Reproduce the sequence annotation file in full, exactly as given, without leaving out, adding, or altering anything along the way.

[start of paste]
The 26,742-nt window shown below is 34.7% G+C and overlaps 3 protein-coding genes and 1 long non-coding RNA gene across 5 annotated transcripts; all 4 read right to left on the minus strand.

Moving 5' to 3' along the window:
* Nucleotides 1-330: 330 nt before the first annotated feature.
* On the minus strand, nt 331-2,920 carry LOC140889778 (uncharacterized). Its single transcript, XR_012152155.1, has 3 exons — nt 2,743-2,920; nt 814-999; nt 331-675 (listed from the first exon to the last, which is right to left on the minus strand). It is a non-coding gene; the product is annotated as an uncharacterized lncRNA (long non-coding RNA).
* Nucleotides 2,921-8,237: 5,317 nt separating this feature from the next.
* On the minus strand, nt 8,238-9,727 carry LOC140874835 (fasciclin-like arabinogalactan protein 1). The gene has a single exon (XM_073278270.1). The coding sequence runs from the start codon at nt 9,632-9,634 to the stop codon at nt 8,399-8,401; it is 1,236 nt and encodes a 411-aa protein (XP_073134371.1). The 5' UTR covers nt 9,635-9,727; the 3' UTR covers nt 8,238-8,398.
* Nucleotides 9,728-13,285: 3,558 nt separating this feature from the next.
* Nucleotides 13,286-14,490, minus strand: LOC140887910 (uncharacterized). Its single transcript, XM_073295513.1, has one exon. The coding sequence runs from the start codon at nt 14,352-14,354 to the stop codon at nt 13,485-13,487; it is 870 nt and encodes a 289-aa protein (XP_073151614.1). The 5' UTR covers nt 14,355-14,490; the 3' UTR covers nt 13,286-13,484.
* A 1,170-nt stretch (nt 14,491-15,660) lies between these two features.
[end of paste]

The 26,742-nt window shown below is 34.7% G+C and overlaps 3 protein-coding genes and 1 long non-coding RNA gene across 5 annotated transcripts; all 4 read right to left on the minus strand.

Moving 5' to 3' along the window:
* Nucleotides 1-330: 330 nt before the first annotated feature.
* On the minus strand, nt 331-2,920 carry LOC140889778 (uncharacterized). Its single transcript, XR_012152155.1, has 3 exons — nt 2,743-2,920; nt 814-999; nt 331-675 (listed from the first exon to the last, which is right to left on the minus strand). It is a non-coding gene; the product is annotated as an uncharacterized lncRNA (long non-coding RNA).
* Nucleotides 2,921-8,237: 5,317 nt separating this feature from the next.
* On the minus strand, nt 8,238-9,727 carry LOC140874835 (fasciclin-like arabinogalactan protein 1). The gene has a single exon (XM_073278270.1). The coding sequence runs from the start codon at nt 9,632-9,634 to the stop codon at nt 8,399-8,401; it is 1,236 nt and encodes a 411-aa protein (XP_073134371.1). The 5' UTR covers nt 9,635-9,727; the 3' UTR covers nt 8,238-8,398.
* Nucleotides 9,728-13,285: 3,558 nt separating this feature from the next.
* Nucleotides 13,286-14,490, minus strand: LOC140887910 (uncharacterized). Its single transcript, XM_073295513.1, has one exon. The coding sequence runs from the start codon at nt 14,352-14,354 to the stop codon at nt 13,485-13,487; it is 870 nt and encodes a 289-aa protein (XP_073151614.1). The 5' UTR covers nt 14,355-14,490; the 3' UTR covers nt 13,286-13,484.
* A 1,170-nt stretch (nt 14,491-15,660) lies between these two features.